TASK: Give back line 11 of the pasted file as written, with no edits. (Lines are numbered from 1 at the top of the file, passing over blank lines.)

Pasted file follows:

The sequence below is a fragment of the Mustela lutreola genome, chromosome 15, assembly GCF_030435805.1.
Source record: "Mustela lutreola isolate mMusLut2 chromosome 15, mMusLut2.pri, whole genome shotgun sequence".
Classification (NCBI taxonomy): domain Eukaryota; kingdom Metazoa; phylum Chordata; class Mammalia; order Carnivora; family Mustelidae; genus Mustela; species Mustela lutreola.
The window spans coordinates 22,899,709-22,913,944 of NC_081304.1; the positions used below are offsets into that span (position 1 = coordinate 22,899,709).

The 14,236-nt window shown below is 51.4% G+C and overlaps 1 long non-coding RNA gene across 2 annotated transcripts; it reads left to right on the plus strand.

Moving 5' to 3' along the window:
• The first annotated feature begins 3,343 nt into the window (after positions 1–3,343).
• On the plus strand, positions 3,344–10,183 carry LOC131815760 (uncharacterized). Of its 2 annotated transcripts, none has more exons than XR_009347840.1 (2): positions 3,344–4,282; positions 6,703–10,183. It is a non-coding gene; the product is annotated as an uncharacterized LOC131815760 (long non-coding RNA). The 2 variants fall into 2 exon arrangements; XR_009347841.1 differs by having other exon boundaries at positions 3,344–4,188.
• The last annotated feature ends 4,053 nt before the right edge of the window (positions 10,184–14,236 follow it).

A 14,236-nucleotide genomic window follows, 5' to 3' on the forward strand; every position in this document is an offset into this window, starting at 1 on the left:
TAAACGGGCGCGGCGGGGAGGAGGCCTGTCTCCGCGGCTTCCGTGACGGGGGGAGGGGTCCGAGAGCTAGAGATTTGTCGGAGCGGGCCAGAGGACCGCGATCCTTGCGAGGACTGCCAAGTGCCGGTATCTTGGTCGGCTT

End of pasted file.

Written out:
TAAACGGGCGCGGCGGGGAGGAGGCCTGTCTCCGCGGCTTCCGTGACGGGGGGAGGGGTCCGAGAGCTAGAGATTTGTCGGAGCGGGCCAGAGGACCGCGATCCTTGCGAGGACTGCCAAGTGCCGGTATCTTGGTCGGCTT